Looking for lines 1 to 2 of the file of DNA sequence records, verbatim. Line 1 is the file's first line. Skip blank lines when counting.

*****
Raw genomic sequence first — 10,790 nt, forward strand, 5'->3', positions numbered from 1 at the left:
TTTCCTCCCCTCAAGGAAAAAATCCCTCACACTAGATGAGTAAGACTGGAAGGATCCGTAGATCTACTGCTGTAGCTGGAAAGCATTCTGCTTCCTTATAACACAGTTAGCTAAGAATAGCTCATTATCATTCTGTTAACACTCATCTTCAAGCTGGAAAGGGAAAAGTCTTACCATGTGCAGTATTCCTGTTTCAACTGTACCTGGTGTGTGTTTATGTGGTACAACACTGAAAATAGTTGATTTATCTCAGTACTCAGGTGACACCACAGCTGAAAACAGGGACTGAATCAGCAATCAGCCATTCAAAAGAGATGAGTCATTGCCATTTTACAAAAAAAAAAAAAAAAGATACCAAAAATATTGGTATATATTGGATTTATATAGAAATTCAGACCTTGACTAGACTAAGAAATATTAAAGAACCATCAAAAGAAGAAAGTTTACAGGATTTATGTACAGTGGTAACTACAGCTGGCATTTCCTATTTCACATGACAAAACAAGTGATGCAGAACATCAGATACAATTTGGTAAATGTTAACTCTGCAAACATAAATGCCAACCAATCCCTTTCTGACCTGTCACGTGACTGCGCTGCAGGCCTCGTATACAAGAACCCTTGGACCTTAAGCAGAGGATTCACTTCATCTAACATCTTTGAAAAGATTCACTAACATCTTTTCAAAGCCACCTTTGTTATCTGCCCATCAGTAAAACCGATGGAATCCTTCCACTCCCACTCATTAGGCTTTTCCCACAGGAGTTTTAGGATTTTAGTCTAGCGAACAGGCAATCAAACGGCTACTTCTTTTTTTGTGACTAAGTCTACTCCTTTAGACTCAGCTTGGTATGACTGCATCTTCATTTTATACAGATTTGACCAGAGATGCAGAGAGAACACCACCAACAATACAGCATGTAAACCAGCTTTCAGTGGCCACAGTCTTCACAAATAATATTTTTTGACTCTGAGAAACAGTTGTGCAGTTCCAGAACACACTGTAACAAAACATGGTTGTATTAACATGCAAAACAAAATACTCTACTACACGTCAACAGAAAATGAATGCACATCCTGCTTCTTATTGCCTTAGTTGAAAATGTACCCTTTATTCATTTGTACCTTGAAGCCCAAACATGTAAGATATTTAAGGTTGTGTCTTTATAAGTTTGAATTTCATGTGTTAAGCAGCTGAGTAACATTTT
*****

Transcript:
Raw genomic sequence first — 10,790 nt, forward strand, 5'->3', positions numbered from 1 at the left:
TTTCCTCCCCTCAAGGAAAAAATCCCTCACACTAGATGAGTAAGACTGGAAGGATCCGTAGATCTACTGCTGTAGCTGGAAAGCATTCTGCTTCCTTATAACACAGTTAGCTAAGAATAGCTCATTATCATTCTGTTAACACTCATCTTCAAGCTGGAAAGGGAAAAGTCTTACCATGTGCAGTATTCCTGTTTCAACTGTACCTGGTGTGTGTTTATGTGGTACAACACTGAAAATAGTTGATTTATCTCAGTACTCAGGTGACACCACAGCTGAAAACAGGGACTGAATCAGCAATCAGCCATTCAAAAGAGATGAGTCATTGCCATTTTACAAAAAAAAAAAAAAAAGATACCAAAAATATTGGTATATATTGGATTTATATAGAAATTCAGACCTTGACTAGACTAAGAAATATTAAAGAACCATCAAAAGAAGAAAGTTTACAGGATTTATGTACAGTGGTAACTACAGCTGGCATTTCCTATTTCACATGACAAAACAAGTGATGCAGAACATCAGATACAATTTGGTAAATGTTAACTCTGCAAACATAAATGCCAACCAATCCCTTTCTGACCTGTCACGTGACTGCGCTGCAGGCCTCGTATACAAGAACCCTTGGACCTTAAGCAGAGGATTCACTTCATCTAACATCTTTGAAAAGATTCACTAACATCTTTTCAAAGCCACCTTTGTTATCTGCCCATCAGTAAAACCGATGGAATCCTTCCACTCCCACTCATTAGGCTTTTCCCACAGGAGTTTTAGGATTTTAGTCTAGCGAACAGGCAATCAAACGGCTACTTCTTTTTTTGTGACTAAGTCTACTCCTTTAGACTCAGCTTGGTATGACTGCATCTTCATTTTATACAGATTTGACCAGAGATGCAGAGAGAACACCACCAACAATACAGCATGTAAACCAGCTTTCAGTGGCCACAGTCTTCACAAATAATATTTTTTGACTCTGAGAAACAGTTGTGCAGTTCCAGAACACACTGTAACAAAACATGGTTGTATTAACATGCAAAACAAAATACTCTACTACACGTCAACAGAAAATGAATGCACATCCTGCTTCTTATTGCCTTAGTTGAAAATGTACCCTTTATTCATTTGTACCTTGAAGCCCAAACATGTAAGATATTTAAGGTTGTGTCTTTATAAGTTTGAATTTCATGTGTTAAGCAGCTGAGTAACATTTT